Case Studies

Employee Health and Wellness

Research question: How can we get employees to make healthier choices? Specifically, what can be done to increase employee participation rates in health and wellness programs?

Hypothesis: We predicted that designing a promotional campaign in line with principles such as framing, timing, and social proof would greatly increase the number of employees enrolled in a health and wellness program. We also predicted that emphasizing the positive effect of exercise on longevity would be less effective than emphasizing the positive effects of exercise on reducing a person’s real age, but that both would be more effective than the emails only focusing on timing and social proof.

Experiment: We randomly assigned all employees of a town government into one of three conditions: standard email, longevity, and real age. All participants received an email promoting the benefits of the program, incorporating social proof, and emphasizing the urgency of signing up for the program now. Those in the longevity condition received an additional sentence stating that “you could add a few years to your life expectancy by being physically more active.” Those in the real age condition received an additional sentence stating that “you could reduce your ‘real age’ by a few years by being physically more active.” All participants received 3 emails promoting the employee health and wellness program.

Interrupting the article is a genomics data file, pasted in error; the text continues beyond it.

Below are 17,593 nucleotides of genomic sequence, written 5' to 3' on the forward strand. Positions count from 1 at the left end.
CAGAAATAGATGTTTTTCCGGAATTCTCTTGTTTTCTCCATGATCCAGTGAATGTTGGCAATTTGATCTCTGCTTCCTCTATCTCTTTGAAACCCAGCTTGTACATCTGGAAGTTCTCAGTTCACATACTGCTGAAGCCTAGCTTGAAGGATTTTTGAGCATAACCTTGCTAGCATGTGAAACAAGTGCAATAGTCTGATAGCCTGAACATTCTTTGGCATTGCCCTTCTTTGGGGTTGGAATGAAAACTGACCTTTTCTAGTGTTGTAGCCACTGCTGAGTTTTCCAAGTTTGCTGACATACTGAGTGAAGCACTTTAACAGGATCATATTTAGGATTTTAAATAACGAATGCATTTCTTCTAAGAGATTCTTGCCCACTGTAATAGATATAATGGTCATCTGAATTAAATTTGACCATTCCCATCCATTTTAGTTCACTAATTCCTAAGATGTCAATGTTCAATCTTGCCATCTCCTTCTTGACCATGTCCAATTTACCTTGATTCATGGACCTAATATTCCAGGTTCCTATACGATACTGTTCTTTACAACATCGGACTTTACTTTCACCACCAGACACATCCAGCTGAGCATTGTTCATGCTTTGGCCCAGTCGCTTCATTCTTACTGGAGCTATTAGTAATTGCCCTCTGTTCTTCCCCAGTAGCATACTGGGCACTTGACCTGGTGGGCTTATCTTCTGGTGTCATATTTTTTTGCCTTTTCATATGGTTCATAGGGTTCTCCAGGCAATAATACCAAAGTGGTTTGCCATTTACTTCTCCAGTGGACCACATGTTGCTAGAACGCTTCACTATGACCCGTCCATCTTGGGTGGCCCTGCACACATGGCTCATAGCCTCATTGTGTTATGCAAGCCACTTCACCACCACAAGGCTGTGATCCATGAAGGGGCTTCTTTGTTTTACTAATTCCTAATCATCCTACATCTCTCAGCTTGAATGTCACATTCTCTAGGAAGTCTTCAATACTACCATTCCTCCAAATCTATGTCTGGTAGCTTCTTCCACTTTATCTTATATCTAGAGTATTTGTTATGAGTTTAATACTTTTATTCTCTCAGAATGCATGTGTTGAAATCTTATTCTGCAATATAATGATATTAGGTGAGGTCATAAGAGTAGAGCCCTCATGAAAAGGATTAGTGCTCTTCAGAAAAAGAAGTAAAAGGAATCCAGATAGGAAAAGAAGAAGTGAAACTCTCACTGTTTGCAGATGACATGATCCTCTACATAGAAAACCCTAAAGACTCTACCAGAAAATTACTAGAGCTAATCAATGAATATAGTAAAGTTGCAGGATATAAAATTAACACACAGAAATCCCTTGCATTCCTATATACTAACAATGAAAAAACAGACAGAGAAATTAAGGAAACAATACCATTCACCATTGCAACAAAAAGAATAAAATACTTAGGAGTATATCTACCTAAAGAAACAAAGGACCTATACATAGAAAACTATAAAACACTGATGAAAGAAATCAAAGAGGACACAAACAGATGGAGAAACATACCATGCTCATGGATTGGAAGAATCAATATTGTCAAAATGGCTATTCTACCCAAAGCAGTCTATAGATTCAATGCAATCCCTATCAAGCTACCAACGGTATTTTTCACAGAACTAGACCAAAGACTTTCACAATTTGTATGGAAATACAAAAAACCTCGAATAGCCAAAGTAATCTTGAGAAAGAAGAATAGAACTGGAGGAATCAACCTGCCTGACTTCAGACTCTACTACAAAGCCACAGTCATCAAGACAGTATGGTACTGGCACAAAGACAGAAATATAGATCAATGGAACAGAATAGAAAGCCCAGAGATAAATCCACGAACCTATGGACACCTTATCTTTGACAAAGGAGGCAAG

Results: We found that there were no statistically significant differences between the three email conditions. However, there was a significant increase in participation from the year before. Specifically, participation in previous years was between 13% and 21%, while the average participation during the experiment was 45%. While we cannot conclude that this increase was caused exclusively by the promotional campaign, this suggests that campaign was a factor in the high levels of employee enrollment that year.

Application:  Because there was no significant difference between the conditions, we cannot conclude that one method of influence was more or less effective than the others. However, due to the large increase in participation from prior years, it is likely that the campaign as a whole played a significant role in increasing employee enrollment. Thus, for those who wish to increase employee enrollment in similar programs, it is worth exploring the possibility of emphasizing factors such as social proof or urgency, as these elements were common to all of the promotional emails.